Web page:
Robertson testified that Bresee told him that manager Jesse Detrick knew about the complaint but "let it ride." In a jailhouse interview with New Times at the time, he said that Detrick used his power to kill the complaint.
Robertson said he expected for months to lose his job due to the complaints, but nothing happened.
When asked about the allegations in 1980, Martz said that it was the first he'd heard of the complaint and would be very concerned if such a complaint had been filed. Detrick declined to comment.
Martz passed in 2010. His obituary published in the Republic notes that he served as the circulation director for 23 years. Detrick passed in 2015. His obituary published in the Republic notes that he was a former paperboy who retired from the paper as a Circulation Zone Manager.
Beyond the allegations of negligence, there is evidence that employees of the paper used its prestige in an attempt to suppress a police investigation.
County investigator Dan Ryan testified during the a hearing in the case that after Phoenix police opened an investigation, a detective received a call from Allan Swabb, second-in-command of the circulation department and Bresee's supervisor, who warned the detective that he was "messing with the big boys." Swabb said Bresee would sue the city as he was a "Jew boy" with money.
Swabb could not be located for comment this week.
Even after Bresee was arrested, he stayed on the paper's payroll and Swabb helped him get a job at a newspaper in California by claiming the charges had been dropped.
Around this same time, a man named Michael Rhymes was hired by the circulation department, despite being prosecuted for child molestation. While he was eventually cleared of those charges, when police arrived to arrest him at work for a murder case, police told New Times he appeared to have been warned that they were looking for him and tried to escape. Rhymes denied this.
According to the lawsuit, the plaintiff, Brown, came from a low-income, single-parent household — the type targeted by the ring.
After he started working as a paperboy, Robertson had other paperboys persuade Brown into letting Robertson pay him to take photos of him with his shirt off. From there, Robertson took more revealing photos and began molesting him regularly, the lawsuit alleges. Robertson said the pictures were being distributed to people, including those on the newspaper staff.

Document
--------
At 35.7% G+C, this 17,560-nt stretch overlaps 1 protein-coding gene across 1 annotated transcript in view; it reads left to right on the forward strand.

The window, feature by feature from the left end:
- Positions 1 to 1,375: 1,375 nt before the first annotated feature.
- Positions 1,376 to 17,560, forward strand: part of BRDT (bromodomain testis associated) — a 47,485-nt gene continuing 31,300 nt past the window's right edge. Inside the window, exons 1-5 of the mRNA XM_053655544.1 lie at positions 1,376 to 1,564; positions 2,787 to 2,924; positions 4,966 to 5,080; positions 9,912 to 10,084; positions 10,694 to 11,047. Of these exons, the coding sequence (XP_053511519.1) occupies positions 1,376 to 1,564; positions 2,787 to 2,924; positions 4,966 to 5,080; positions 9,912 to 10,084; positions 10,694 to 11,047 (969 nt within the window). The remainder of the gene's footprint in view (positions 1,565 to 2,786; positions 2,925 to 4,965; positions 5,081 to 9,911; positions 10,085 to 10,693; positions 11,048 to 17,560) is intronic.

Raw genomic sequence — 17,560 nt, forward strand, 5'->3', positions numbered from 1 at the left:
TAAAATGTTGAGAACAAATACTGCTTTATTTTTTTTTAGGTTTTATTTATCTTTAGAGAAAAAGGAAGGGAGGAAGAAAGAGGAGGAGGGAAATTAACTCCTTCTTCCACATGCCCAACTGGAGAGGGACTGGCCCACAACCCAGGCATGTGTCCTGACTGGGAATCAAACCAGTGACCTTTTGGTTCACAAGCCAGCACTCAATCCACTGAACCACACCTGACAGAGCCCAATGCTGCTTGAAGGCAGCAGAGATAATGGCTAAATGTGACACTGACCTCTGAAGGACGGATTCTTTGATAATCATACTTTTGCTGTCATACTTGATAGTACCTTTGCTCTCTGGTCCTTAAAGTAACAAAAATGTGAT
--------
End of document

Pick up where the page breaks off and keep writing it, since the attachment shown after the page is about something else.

When Brown pushed back on the abuse, Robertson fired him. Brown was 13 at the time and had yet to start high school. He felt enormous shame over the abuse.
While he doesn't draw a direct line between the abuse and what happened next, Brown soon started drinking and using drugs, eventually dropping out of school.
“It just hit me really emotionally," Brown said. "My school went to hell, I started using drugs and alcohol. I had all types of problems. I’ve never been able to get married and have kids… There are just a lot of things that have affected me in a lot of ways.”
For years he moved from town to town and job to job.
“For 30 [years], however many years, I was just hopeless,” Brown said.
In 2007, he joined a 12-step program and got clean and sober. The program emphasizes addressing issues head-on. When he saw the ad informing him that child sex abuse survivors only had until the end of the year to file a lawsuit, he realized this might be his only chance. So he reached out to Charland and filed a police report with the Phoenix police department, he said.
“I’m ready to do this 100 percent," he said. "This is my only opportunity I ever had to take care of this. Besides that, I want to tell people what he did.”
Much of the details in the lawsuit come from the 1980 New Times article about the criminal case against Robertson and Bresee. While the case concerned Republic employees, a review of archived papers online shows that the Republic only published a series of short briefs on the legal case and did not interview any of the survivors of the abuse.
Charland says he thinks the past revelations make for a strong case.
“If Robertson tells me everything he told the New Times reporter, that’s very powerful evidence,” Charland said.
The New Times article noted that while the boys who testified in court received care, the other survivors of the abuse were not eligible for support under the state industrial insurance program because they were considered independent contractors.
Brown's lawsuit is the latest in a string of child sex abuse suits brought under an Arizona law passed last year which gives survivors until they are 30 years old to file a lawsuit. Survivors previously only had until they were 20 years old to do so.
The law also gave survivors currently over the age of 30 until the end of 2020 to file a lawsuit. This has resulted in a flood of lawsuits, many directed against the Catholic Church.
Gannett is currently facing a lawsuit in New York from seven former paperboys who say they were abused by an employee of the newspaper in the city of Rochester. That lawsuit was filed under a law there also extending the window for child sex abuse survivors to file suit.
Charland said that despite the large number of children abused it's unlikely more lawsuits will be forthcoming in this case, as they would have to be filed in the next three weeks.
“This is probably going to be the only chance for anybody to say the newspapers did wrong,” he said.
This may also be because survivors didn't know they could sue. Brown said he didn't until he saw the ad.
He hopes the lawsuit will inspire other survivors of the abuse to speak up. When asked what he would do with the money, he has to pause to think before saying he'd probably put it away somewhere for retirement.
“I didn’t get into this for money," he said. "I got into this for justice."
Update: Robertson talks to New Times .
Read the original Phoenix New Times story here: